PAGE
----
William S. Benson
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William S. Benson
William Shepherd Benson
William S. Benson.jpg
Born(1855-09-25)September 25, 1855
Bibb County, Georgia
DiedMay 20, 1932(1932-05-20) (aged 76)
Washington, D.C.
Arlington National Cemetery
(Section 3, Lot 1873-B)
AllegianceUnited States
Service/branchUnited States Navy
Years of service1877-1919
Commands heldChief of Naval Operations
Philadelphia Navy Yard
USS Utah
USS Albany
Battles/warsWorld War I
AwardsNavy Distinguished Service Medal
Army Distinguished Service Medal
RelationsCatherine Brewer Benson (mother)

William Shepherd Benson (25 September 1855 - 20 May 1932) was an admiral in the United States Navy and the first Chief of Naval Operations (CNO), holding the post throughout World War I.

Early life and career

Born in Bibb County, Georgia, Benson graduated from the United States Naval Academy in 1877. His early years of sea duty included cruise around the world in USS Dolphin during the 1880s. He was also active in coast survey and hydrographic duties, was an instructor at the Naval Academy, commanded the cruiser Albany and served as a flag aide, in addition to other assignments.

Senior assignments

In 1909, Benson was promoted to captain and became Chief of Staff of the United States Pacific Fleet. In 1911, Benson became the first Commanding Officer of the battleship USS Utah. He was Commandant of the Philadelphia Navy Yard in 1913-15.

Chief of Naval Operations

In May 1915, Benson was promoted to the rank of rear admiral and became the Navy's first Chief of Naval Operations (CNO), functionally replacing Rear Admiral Bradley A. Fiske, the last Aide for Naval Operations.

Benson was heavily involved in defining the functions of the new CNO position and strengthening the navy during a period marked by internal Navy Department tensions, US interventions in the Caribbean and Central America, and World War I. Promoted to the rank of admiral in 1916, his responsibilities greatly expanded when the United States entered World War I in April 1917. Over the next year and a half, he oversaw a huge expansion of the navy, the extension of its operations to European waters and the transportation of the United States Army's American Expeditionary Forces to France. After the November 1918 Armistice, he was an active participant in the lengthy peace negotiations held in France.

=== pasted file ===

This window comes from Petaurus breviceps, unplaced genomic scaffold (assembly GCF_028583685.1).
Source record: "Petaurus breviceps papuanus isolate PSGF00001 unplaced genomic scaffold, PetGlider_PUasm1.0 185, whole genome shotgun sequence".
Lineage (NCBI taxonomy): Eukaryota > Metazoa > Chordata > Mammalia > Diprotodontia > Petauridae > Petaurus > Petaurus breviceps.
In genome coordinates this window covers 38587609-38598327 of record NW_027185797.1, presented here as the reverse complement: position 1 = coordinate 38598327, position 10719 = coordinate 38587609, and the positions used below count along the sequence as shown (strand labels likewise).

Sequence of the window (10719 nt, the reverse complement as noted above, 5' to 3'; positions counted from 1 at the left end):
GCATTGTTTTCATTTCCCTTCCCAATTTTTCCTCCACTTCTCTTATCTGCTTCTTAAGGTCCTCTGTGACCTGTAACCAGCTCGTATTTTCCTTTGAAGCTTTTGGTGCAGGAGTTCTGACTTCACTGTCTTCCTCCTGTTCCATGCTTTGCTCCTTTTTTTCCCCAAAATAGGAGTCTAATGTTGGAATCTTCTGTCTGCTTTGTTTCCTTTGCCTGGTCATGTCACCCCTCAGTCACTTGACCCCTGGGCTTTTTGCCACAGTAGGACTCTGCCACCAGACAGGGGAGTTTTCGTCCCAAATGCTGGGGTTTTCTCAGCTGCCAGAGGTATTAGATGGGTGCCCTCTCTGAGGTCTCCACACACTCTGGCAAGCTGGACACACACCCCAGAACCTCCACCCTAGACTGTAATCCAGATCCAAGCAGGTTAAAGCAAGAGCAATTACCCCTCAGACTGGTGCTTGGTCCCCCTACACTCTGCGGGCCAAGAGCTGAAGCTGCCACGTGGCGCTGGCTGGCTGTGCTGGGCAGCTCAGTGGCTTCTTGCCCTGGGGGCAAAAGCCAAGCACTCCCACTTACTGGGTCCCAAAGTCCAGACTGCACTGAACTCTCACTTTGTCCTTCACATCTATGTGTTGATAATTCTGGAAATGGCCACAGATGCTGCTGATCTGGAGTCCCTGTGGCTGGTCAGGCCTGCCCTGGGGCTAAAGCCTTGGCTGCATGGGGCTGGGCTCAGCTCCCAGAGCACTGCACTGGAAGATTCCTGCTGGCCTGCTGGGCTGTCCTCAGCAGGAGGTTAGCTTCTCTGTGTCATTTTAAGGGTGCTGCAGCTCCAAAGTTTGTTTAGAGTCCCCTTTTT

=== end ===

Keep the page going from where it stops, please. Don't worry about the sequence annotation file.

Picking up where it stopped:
In World War I the Navy explored aviation, both land-based and carrier based. However, the navy nearly abolished aviation in 1919, when Benson could not "conceive of any use the fleet will ever have for aviation," and he secretly tried to abolish the Navy's Aviation Division.[1] However, Assistant Secretary of the Navy Franklin D. Roosevelt reversed the decision because he believed naval aviation might someday be "the principal factor" at sea with missions to bomb enemy warships, scout enemy fleets, map mine fields, and escort convoys. Grudgingly allowing it a minor mission, the navy slowly built up its aviation arm. Naval Aviation later proved to be the decisive advantage for the United States Navy that ensured victory during World War II, the duration of the Cold War, and it remains today as the centerpiece of the combat striking arms of the United States Navy.


Benson retired from the naval service in September 1919. Over the next decade, he was active in the leadership of the United States Shipping Board. He served as the first President of the Army Navy Country Club in Arlington, Virginia from 1925 to 1932.

Admiral William S. Benson died in Washington, D.C., and is buried in Arlington National Cemetery, Section 3, Lot 1873-B.[2]

Benson's mother, Catherine Brewer Benson, was the first woman to receive a degree from Georgia Female College (now Wesleyan College). His son, Commodore Howard Hartwell James Benson, also a career navy officer, received the Navy Cross and Legion of Merit.[3]


Benson was named for the admiral and was the lead ship of her class, the Benson-class destroyer; Admiral W. S. Benson was also named in his honor and was the lead ship of her class, the Admiral W. S. Benson-class transport.[4]

The one-block long street named Benson Street in Charleston, South Carolina was named in his honor.[5]


  1. ^ Jeffery S. Underwood, The wings of democracy: the influence of air power on the Roosevelt Administration, 1933-1941 (1991) p. 11; Underwood calls him "reactionary."
  2. ^ Heneage 2002.
  3. ^ Russel, Jacobs. "Arlington National Cemetery Biography". Arlington Nation Cemetery website. Retrieved 2012.
  4. ^ NHHC 2015.
  5. ^ "Sale of Lots Speedy Affair". Evening Post. Charleston, South Carolina. March 30, 1920. p. 8.


 This article incorporates public domain material from websites or documents of the Naval History and Heritage Command.

External links

Military offices
New office
Succeeded by
Robert E. Coontz

  This article uses material from the Wikipedia page available here. It is released under the Creative Commons Attribution-Share-Alike License 3.0.



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